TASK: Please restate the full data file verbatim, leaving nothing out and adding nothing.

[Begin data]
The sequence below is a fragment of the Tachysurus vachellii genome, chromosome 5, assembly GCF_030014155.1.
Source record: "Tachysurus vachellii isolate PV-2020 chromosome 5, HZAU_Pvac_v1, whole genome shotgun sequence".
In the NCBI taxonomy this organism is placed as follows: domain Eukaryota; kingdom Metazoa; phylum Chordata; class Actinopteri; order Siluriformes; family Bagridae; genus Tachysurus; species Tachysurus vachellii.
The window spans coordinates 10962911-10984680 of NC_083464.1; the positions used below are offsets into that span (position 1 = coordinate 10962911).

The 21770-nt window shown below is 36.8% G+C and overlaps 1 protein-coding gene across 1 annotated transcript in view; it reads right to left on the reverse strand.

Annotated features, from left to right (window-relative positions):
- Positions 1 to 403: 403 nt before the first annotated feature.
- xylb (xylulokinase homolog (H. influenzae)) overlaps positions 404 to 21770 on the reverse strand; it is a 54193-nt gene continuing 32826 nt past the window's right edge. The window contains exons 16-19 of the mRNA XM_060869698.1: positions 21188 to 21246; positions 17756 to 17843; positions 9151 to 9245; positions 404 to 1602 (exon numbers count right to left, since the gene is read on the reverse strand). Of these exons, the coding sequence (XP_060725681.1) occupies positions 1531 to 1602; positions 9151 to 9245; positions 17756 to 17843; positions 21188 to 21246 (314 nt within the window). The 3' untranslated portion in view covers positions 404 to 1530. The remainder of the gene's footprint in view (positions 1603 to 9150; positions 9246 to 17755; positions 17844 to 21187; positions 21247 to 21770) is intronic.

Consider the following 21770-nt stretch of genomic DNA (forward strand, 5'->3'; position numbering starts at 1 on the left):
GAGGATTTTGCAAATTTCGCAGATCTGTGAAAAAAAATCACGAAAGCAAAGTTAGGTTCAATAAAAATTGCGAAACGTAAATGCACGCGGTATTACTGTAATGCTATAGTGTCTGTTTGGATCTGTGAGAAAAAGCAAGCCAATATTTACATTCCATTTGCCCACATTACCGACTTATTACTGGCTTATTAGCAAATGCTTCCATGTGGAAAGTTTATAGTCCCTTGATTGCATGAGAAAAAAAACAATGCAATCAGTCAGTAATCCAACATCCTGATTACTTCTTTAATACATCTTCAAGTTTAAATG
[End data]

The sequence below is a fragment of the Tachysurus vachellii genome, chromosome 5, assembly GCF_030014155.1.
Source record: "Tachysurus vachellii isolate PV-2020 chromosome 5, HZAU_Pvac_v1, whole genome shotgun sequence".
In the NCBI taxonomy this organism is placed as follows: domain Eukaryota; kingdom Metazoa; phylum Chordata; class Actinopteri; order Siluriformes; family Bagridae; genus Tachysurus; species Tachysurus vachellii.
The window spans coordinates 10962911-10984680 of NC_083464.1; the positions used below are offsets into that span (position 1 = coordinate 10962911).

The 21770-nt window shown below is 36.8% G+C and overlaps 1 protein-coding gene across 1 annotated transcript in view; it reads right to left on the reverse strand.

Annotated features, from left to right (window-relative positions):
- Positions 1 to 403: 403 nt before the first annotated feature.
- xylb (xylulokinase homolog (H. influenzae)) overlaps positions 404 to 21770 on the reverse strand; it is a 54193-nt gene continuing 32826 nt past the window's right edge. The window contains exons 16-19 of the mRNA XM_060869698.1: positions 21188 to 21246; positions 17756 to 17843; positions 9151 to 9245; positions 404 to 1602 (exon numbers count right to left, since the gene is read on the reverse strand). Of these exons, the coding sequence (XP_060725681.1) occupies positions 1531 to 1602; positions 9151 to 9245; positions 17756 to 17843; positions 21188 to 21246 (314 nt within the window). The 3' untranslated portion in view covers positions 404 to 1530. The remainder of the gene's footprint in view (positions 1603 to 9150; positions 9246 to 17755; positions 17844 to 21187; positions 21247 to 21770) is intronic.

Consider the following 21770-nt stretch of genomic DNA (forward strand, 5'->3'; position numbering starts at 1 on the left):
GAGGATTTTGCAAATTTCGCAGATCTGTGAAAAAAAATCACGAAAGCAAAGTTAGGTTCAATAAAAATTGCGAAACGTAAATGCACGCGGTATTACTGTAATGCTATAGTGTCTGTTTGGATCTGTGAGAAAAAGCAAGCCAATATTTACATTCCATTTGCCCACATTACCGACTTATTACTGGCTTATTAGCAAATGCTTCCATGTGGAAAGTTTATAGTCCCTTGATTGCATGAGAAAAAAAACAATGCAATCAGTCAGTAATCCAACATCCTGATTACTTCTTTAATACATCTTCAAGTTTAAATG